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India's central bank has sounded out lenders on offering forex swap lines at below-market rates for banks raising deposits from non-resident Indians as it considers ways to attract funds to support the battered rupee, several bankers with direct knowledge of the discussion told Reuters.
At a Monday meeting that included Reserve Bank of India Deputy Governor H. R. Khan and executives from foreign banks in India, a proposal was discussed under which the central bank would look into buying back the dollars by providing a forward swap line at a discount for three to five years, they said.
That would reduce the hedging cost for banks to raise dollars overseas and convert them into rupees in India.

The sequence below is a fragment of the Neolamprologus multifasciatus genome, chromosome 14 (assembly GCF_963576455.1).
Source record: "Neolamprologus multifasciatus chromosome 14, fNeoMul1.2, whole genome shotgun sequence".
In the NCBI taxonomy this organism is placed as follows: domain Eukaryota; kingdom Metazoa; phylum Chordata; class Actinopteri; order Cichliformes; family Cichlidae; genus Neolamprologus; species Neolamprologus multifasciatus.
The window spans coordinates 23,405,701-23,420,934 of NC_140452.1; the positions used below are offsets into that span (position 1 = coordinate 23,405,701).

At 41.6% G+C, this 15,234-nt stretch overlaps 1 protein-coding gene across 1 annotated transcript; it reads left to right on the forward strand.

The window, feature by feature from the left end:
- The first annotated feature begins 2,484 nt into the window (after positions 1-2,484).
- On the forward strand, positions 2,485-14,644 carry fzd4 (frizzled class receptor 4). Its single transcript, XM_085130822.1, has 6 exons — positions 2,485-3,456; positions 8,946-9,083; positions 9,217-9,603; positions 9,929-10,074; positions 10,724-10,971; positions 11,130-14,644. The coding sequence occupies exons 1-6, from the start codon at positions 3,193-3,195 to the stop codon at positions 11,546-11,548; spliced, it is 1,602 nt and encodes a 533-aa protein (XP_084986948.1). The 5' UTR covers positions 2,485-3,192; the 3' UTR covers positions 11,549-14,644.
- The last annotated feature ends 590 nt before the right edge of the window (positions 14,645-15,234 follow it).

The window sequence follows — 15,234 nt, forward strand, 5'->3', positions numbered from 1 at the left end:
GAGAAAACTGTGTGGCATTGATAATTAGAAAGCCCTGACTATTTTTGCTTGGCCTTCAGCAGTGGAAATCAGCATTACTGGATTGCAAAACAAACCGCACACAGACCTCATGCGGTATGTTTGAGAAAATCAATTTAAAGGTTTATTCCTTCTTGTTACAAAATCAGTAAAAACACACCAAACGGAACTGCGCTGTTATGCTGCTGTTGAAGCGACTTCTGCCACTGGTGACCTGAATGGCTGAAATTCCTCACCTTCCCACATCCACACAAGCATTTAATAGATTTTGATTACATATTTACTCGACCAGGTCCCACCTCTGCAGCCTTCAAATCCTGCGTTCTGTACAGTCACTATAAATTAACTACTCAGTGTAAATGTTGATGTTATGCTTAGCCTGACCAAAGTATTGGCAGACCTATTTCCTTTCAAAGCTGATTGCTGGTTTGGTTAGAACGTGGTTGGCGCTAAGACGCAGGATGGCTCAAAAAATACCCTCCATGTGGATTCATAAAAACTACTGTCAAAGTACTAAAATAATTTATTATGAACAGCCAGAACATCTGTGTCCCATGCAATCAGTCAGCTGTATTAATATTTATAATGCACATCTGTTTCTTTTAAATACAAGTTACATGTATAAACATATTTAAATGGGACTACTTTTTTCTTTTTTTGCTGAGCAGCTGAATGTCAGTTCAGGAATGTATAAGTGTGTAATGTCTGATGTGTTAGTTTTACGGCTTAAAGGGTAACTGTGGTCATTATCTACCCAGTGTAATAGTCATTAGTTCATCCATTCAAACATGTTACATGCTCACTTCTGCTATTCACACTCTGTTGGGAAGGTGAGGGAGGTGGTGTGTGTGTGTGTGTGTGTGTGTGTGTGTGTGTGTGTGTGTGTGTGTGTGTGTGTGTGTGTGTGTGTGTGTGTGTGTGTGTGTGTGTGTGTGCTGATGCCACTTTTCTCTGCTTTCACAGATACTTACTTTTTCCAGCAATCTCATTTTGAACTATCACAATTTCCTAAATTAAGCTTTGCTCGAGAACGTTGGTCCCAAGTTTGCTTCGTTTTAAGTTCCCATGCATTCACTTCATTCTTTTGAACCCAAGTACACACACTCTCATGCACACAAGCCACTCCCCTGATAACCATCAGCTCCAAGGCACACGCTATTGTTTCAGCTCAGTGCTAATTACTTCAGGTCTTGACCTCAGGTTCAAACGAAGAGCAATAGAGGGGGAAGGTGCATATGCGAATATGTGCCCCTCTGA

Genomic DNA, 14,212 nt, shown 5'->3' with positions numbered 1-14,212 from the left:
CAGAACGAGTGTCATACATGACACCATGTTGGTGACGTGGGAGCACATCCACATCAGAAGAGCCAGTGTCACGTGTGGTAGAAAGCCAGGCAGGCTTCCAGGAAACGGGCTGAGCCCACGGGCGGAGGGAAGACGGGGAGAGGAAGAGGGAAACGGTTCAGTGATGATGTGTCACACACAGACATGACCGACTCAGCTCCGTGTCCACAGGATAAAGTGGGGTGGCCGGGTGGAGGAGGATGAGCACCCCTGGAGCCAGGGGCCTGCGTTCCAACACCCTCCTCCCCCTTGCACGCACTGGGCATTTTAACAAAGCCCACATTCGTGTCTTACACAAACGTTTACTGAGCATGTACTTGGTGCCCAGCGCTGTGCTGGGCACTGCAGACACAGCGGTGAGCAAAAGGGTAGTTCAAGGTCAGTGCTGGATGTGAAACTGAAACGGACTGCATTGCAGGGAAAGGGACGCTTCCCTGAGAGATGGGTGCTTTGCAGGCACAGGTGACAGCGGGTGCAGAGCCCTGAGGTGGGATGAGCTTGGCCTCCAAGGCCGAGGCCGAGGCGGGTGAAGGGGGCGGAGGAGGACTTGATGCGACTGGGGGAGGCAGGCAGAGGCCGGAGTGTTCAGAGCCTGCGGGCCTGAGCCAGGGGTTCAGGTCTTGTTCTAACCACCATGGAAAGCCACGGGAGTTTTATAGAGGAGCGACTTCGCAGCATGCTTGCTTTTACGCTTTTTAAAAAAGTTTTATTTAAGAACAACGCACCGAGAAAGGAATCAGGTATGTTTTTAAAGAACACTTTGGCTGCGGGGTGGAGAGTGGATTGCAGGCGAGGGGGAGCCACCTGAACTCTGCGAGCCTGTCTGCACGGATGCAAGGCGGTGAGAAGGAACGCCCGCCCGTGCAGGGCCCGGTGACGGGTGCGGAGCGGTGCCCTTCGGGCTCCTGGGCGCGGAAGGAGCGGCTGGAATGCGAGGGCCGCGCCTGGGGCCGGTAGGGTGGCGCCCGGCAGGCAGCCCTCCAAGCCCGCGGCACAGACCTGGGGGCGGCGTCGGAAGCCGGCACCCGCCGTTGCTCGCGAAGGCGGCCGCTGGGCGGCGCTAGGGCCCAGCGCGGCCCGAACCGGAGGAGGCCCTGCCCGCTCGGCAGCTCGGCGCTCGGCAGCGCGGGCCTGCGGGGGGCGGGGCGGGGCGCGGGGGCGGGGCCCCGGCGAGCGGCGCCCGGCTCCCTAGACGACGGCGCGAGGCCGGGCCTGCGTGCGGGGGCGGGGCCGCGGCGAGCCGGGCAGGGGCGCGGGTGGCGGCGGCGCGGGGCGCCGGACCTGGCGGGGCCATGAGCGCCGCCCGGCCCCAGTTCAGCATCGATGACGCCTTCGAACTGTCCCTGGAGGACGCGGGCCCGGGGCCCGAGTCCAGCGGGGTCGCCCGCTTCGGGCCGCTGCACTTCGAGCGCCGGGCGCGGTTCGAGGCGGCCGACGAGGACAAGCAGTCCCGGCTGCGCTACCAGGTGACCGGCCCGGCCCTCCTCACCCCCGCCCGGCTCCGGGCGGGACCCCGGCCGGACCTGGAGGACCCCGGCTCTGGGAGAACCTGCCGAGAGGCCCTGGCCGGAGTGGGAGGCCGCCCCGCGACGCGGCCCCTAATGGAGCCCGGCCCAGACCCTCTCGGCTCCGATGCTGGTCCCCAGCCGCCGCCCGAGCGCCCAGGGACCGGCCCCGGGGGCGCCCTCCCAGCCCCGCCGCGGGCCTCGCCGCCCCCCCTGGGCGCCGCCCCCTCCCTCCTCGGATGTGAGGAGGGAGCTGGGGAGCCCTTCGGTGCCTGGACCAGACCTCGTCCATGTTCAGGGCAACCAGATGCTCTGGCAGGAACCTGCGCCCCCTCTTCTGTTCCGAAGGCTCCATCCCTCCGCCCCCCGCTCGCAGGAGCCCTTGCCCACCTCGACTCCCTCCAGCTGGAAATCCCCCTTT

"The RBI seems to be looking at offering banks swap lines at below-market rates to mitigate the high cost of hedging right now," said a banker present in the meeting at the RBI.
"They want banks to take dollar deposits and lend them as rupees via a swap. That's expensive right now, so if the RBI offers it cheaply the banks can then pass the savings on as higher deposit rates to attract NRIs," the banker said.
The RBI last month deregulated interest rates on non-resident external (NRE) rupee deposits, under which banks raise dollar deposits and convert them into rupees. However, a weakening rupee increases the hedging cost on such deposits, discouraging banks from promoting them on a big scale.
"I wasn't sure if they were making us an offer of cheap swap lines or sounding us out about the idea but I got the sense they wanted to announce something in one or two days," the banker said.
An RBI spokeswoman could not immediately be reached for comment.